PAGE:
Mike Komisarek didn’t want to discuss how he and Ron Wilson wound up on different pages.
He only hopes there is a new and better chapter about to unfold with Randy Carlyle.
Komisarek, who signed for five years at $4.5 million US a season, has rarely enjoyed sustained success since his arrival in 2009-10. It was either through injury or from what Wilson often thought was an aggressive style of play that was too risky to the team. He did make Komisarek an alternate captain, but by the last days of Wilson’s tenure, the defenceman spent 11 of 13 games in the press box, including Wilson’s last game before his firing.
Carlyle, who likes a more rugged lineup but has few resources at hand, put Komisarek back in on Saturday at Montreal at the expense of the more skilled Cody Franson. Perhaps it was the adrenalin of the first game under Carlyle, or being back in the city that once embraced his nasty side, but Komisarek was one of the most effective Leafs in the 3-1 win. He was a plus-one, with a couple of hits, directed traffic and had his third-most ice time since early January, 16 minutes and 35 seconds.
“The coach shows a little bit of belief in you and I think it goes a long way,” Komisarek said Sunday after the team’s first full workout under Carlyle and new defencemen coach Dave Farrish.
“I’ve had some good games, some bad games. I came here this year, thought I had confidence and believed in myself. Certain things happen, you start questioning that, your confidence goes lower, you have some hesitation and tension out there. It leads to one mistake after the next.”
From up to 20 minutes a night of ice before a November injury, Komisarek began getting lost in the shuffle as Franson played his way into a regular spot and rookie Jake Gardiner was given more of a profile than expected.
Toronto fans are guilty of being too loyal at times, but they do get miffed at highly paid players who are perceived as unproductive. When Komisarek played too tentatively, his miscues seemed to draw more attention than others and the announcing of his home-game scratches drew some cheers. As February unfolded into a 1-9-1 mess, many players were also on edge.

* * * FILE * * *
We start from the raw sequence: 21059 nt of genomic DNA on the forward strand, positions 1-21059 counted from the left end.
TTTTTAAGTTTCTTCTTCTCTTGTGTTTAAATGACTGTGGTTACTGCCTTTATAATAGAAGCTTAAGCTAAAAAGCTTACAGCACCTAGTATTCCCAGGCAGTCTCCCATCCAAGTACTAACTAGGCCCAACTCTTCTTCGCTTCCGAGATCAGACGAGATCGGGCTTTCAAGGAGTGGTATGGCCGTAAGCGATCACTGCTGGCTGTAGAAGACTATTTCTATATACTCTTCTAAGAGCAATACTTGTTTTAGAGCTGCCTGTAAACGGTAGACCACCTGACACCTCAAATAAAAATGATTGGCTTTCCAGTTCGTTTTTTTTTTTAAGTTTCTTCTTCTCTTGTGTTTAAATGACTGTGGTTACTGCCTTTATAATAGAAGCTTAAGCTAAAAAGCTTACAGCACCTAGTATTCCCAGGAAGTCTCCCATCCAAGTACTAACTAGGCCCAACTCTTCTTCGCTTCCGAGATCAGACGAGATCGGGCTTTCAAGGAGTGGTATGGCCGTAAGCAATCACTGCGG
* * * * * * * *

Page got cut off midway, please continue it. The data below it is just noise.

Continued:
“No one wants to make that (big) mistake,” Komisarek said. “And when someone else makes it, it’s the feeling ‘thank God it wasn’t me’. Which isn’t the right mentality.
“But you will never hear me say anything bad about Ron. He was well-respected in the room and we take a tremendous amount of responsibility when a coach is fired. I look at myself in the mirror and know I have to be better. Whatever the reasons, the excuses and complaints that you have, bottom line, we didn’t get the job done and the coach lost his job because of that.”
Saturday couldn’t have unfolded better for Komisarek, from helping to keep Montreal to 22 shots, to finding the souvenir puck for Carlyle at the buzzer.
“I just went out and played,” summed up Komisarek. “I knew how important each shift was, and how important each game from here on out will be.
“I think guys were generally pushing for each other, vocal on the bench. The atmosphere in the room was great.”
Komisarek, who just turned 30 and played his 500th NHL game, wants to finish his career in the coming years on the positive note it started.
“Now it’s a clean slate,” he said. “I know I can play. I’m just going out there and having more belief in my game. But (Saturday) was just one game.”
Joining Franson in the stands on Saturday was the other alternate captain, Colby Armstrong, a frequent scratch under Wilson. But Carlyle is still gettng a handle on his roster and with Jay Rosehill on re-entry waivers, he could join Armstrong in a bigger Leaf lineup for games this week against abrasive clubs such as Boston and Philadelphia.